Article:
Four of the five sacred relics of the Nephites that I discussed have fairly clear parallels to their Old World counterparts: the interpreters like the Urim and Thummin, the metal plates like the stone tablets with the law, the sword of Laban as a symbol of authority like the rod of Aaron, and the Nephite breast plate like the High Priest's breastplate. The least obvious and most interesting parallel deals with the pot of manna preserved in the Ark of Solomon's temple.
A possible Nephite parallel is introduced using language that may have been crafted to serve as a parallel to the sacred manna which, according to Exodus 16:13-15, was discovered in the desert in the morning and
Lehi's Liahona serves as a fitting parallel to the pot of manna, a symbol of the Lord's mercy and deliverance. And like manna, it wasn't a gift to be taken for granted, but could quit functioning as a result of rebellion.
With relics to match each of the relics of the Ark of the Covenant, the Nephites could have a reasonable imitation of Solomon's temple in spirit and function, making the Holy of Holies an suitably sacred place.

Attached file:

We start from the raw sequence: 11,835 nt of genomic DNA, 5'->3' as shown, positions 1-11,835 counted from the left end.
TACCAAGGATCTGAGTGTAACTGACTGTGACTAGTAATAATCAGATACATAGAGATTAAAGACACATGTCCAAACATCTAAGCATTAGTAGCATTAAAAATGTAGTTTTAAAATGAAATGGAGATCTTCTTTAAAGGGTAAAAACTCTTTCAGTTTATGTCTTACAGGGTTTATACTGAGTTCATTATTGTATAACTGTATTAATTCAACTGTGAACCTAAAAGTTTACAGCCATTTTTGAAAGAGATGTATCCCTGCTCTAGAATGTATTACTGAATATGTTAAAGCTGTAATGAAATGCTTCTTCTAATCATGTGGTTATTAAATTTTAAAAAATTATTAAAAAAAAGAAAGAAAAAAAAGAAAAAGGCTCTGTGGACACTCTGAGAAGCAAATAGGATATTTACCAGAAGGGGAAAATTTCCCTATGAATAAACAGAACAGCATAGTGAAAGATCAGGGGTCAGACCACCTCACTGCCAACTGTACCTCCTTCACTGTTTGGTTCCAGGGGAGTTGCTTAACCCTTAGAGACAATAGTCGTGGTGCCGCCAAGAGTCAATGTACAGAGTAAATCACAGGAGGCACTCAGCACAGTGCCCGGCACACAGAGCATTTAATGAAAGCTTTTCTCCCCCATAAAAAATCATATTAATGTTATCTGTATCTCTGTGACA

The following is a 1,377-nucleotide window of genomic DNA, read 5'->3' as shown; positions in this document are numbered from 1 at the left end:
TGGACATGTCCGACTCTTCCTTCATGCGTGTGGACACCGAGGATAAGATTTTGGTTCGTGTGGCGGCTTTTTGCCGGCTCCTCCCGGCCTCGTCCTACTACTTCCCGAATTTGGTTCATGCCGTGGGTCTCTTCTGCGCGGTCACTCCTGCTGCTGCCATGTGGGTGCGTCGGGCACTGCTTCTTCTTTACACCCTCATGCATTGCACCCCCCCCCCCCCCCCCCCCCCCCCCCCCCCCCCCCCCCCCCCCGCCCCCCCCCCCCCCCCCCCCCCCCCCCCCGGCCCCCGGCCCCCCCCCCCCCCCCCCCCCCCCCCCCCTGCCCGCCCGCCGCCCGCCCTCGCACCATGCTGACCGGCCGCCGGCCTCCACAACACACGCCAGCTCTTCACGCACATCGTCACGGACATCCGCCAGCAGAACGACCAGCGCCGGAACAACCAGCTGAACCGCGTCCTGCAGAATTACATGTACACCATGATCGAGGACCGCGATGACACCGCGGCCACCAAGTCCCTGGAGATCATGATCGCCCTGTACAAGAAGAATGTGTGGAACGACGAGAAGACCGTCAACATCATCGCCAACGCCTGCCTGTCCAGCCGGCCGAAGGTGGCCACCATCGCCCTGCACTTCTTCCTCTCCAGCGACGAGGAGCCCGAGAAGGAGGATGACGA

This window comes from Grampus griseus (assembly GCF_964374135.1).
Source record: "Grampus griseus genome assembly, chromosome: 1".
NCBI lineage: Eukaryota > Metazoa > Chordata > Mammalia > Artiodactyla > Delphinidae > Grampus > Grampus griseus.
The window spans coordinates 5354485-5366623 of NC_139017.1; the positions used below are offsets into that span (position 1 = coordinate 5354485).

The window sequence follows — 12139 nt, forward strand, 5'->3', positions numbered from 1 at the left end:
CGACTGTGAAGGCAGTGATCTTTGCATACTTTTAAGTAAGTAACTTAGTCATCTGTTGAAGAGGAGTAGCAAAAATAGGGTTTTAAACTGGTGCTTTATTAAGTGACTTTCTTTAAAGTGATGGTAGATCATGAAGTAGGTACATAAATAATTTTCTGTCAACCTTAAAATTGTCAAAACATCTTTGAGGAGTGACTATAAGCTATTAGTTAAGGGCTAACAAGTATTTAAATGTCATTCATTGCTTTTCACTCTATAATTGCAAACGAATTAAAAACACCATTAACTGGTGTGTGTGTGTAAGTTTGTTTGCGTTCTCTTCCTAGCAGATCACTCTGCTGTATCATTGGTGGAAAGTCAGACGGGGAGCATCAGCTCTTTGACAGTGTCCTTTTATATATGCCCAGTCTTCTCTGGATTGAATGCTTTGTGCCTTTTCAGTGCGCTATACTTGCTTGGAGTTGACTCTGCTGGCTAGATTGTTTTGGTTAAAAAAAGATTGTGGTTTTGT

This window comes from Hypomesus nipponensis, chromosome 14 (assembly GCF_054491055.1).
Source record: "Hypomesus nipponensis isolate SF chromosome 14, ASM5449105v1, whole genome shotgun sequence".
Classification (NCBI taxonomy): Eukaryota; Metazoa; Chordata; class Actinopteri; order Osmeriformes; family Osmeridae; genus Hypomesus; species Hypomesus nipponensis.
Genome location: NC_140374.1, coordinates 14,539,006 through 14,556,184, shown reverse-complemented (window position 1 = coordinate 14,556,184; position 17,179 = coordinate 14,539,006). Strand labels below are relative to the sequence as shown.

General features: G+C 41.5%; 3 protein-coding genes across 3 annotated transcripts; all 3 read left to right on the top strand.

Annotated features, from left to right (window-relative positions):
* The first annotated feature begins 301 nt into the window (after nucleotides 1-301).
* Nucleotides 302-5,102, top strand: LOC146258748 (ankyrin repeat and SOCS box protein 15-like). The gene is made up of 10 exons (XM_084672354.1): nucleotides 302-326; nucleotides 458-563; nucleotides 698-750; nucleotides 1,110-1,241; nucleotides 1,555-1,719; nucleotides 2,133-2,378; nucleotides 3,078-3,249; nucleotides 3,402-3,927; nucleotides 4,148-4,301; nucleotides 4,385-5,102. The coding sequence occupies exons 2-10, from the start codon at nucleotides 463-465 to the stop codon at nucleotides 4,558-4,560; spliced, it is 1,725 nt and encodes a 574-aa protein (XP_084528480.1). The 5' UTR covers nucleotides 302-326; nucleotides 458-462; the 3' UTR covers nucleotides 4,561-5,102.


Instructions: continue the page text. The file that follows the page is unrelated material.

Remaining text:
There's more to the Liahona that we should consider. Long ago I had correspondence with a man studying to become a Rabbi who was also impressed with the Book of Mormon as an authentic ancient Jewish text. He wasn't LDS and I'm not sure what became of his interest, but he offered his rough analysis of the word Liahona, opining that it was good Hebrew. He said the name (lamed-yud-hey-vav-nun-alef in Hebrew) is related to known Hebrew words with relevant meanings:
- LIA (lamed-yud-hey), Strongs 3914: something round; a wreath
- LAWAH (lamed-vav-hey), Strongs 3867: to bind around; to wreathe; to start or stop
- LON (lamed-vav-nun), Strongs 3885, from LAWAH: to abide, to dwell, to remain or to continue.
Curci has much more to say about the term Liahona and its aptness in the Book of Mormon record. Just one of many cool, ancient, and increasingly plausible elements in the Book of Mormon.